"Within a day of the application, Rs 1,800 was disbursed. Then about week later, I got the call asking me to repay Rs 3,200 within two hours as it was the 'rule' or I would have to face consequences. I don't remember seeing any such condition while applying for the loan," Sanjana said.

    "When I told them I would repay them after two days since it was the month end, they started abusing me using obscene words and it continued over the next week. They morphed my face onto an obscene photo and threatened to send it to my family and friends who were on my contact list," Sanjana told The Quint.

    "When I did not answer their messages and calls, they contacted my friend and started disturbing her as well," she added.

    Sanjana also said that she registered a complaint with the cyber crime unit, after which the calls and messages stopped to a great extent.

    Her plight is not uncommon. On social media, thousands of users have detailed how they are harassed by "loan recovery agents."

    Expand
  3. 3. Do Victims Have Any Legal Recourse?

    Between 1 April and 30 November last year, 12,903 complaints were received against banks and non-banking financial companies (NBFCs) over harassment by recovery agents who claim to be working for digital lending apps, as per the latest available data.

    Advocate Avinash Kashyap, who has been approached by over 50 such victims for legal advice, said that these agents do not stop no matter what.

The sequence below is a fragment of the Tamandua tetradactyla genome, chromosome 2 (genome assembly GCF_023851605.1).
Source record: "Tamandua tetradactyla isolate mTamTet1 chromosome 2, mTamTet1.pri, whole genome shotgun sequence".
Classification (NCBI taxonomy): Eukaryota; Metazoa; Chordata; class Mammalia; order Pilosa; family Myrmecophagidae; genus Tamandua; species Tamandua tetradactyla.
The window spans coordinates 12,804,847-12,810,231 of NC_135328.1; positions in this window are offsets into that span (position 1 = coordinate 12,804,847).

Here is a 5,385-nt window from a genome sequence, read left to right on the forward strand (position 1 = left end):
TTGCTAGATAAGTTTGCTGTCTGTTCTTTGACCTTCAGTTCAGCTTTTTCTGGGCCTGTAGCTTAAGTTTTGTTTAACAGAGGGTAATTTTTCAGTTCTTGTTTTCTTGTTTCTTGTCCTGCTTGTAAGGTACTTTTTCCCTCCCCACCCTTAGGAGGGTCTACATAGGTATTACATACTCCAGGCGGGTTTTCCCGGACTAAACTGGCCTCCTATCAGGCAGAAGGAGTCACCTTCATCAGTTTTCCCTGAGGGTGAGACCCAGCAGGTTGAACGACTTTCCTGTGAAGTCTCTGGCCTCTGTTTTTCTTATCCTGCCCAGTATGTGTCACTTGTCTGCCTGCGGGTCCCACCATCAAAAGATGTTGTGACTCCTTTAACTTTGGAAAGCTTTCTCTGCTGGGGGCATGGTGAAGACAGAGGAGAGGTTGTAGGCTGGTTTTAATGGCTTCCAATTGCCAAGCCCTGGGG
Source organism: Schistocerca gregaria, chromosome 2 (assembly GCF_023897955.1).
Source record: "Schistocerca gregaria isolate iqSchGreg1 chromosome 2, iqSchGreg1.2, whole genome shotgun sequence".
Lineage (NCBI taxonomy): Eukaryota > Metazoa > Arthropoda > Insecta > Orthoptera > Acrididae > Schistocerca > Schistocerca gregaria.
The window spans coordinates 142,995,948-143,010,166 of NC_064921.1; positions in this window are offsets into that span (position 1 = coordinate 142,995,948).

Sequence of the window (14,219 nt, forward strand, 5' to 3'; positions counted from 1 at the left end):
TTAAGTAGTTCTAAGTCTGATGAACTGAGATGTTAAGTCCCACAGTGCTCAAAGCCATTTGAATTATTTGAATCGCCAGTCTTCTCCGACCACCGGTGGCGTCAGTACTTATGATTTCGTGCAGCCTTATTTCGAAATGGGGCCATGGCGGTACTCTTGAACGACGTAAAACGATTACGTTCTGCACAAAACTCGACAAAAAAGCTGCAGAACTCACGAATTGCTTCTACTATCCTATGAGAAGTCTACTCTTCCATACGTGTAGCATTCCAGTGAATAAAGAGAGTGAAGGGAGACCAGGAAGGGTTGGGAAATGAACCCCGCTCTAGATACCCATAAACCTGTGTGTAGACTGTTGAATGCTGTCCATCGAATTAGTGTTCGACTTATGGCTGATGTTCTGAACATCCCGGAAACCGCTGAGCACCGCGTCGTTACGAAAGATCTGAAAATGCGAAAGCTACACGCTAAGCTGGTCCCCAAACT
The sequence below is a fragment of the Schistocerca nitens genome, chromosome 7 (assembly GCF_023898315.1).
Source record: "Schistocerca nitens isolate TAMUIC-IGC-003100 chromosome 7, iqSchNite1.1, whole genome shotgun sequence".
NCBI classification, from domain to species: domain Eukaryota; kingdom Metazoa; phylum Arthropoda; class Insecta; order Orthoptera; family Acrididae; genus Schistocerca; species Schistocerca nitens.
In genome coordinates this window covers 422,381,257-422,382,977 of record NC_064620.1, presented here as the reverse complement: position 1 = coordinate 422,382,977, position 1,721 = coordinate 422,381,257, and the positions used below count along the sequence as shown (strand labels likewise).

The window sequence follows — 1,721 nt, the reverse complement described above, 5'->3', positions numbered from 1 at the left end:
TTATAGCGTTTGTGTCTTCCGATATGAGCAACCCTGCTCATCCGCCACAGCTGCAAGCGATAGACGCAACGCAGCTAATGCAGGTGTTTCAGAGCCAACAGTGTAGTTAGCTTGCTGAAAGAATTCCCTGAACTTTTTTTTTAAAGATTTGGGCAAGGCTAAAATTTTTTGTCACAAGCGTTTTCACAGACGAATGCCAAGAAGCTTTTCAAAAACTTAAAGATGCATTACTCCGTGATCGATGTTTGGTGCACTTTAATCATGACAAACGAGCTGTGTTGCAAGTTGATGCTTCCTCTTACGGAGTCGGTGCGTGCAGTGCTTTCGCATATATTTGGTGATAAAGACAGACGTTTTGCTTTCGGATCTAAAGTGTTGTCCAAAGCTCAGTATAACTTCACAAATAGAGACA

"These apps trap people. They demand very few documents and instead seek permissions such as access to call logs, access to other numbers saved on borrowers’ devices, and the detailed terms and conditions go unnoticed," Kashyap told The Quint.

    "In one particular instance where the parents of a young man approached me for advice, the loan recovery agent had harassed the man so much that he ended up killing himself. But even after his death, the loan recovery agents kept harassing his parents and were so heartless that they asked for a death certficate from his parents as they thought the parents were lying," he added.

    There have been several other reports of people committing suicide because of harassment by "loan recovery agents."

    (If you feel suicidal or know someone in distress, please reach out to them with kindness and call these numbers of local emergency services, helplines, and mental health NGOs)

    Expand
  4. 4. What Is the RBI Doing About Predatory Loan Apps?

    The finance ministry said in Parliament that the central bank has also issued a master circular, under which banks and financial centres have been advised to follow certain customer identification procedures for opening of accounts and monitoring transactions of suspicious nature to avoid its misuse for money laundering.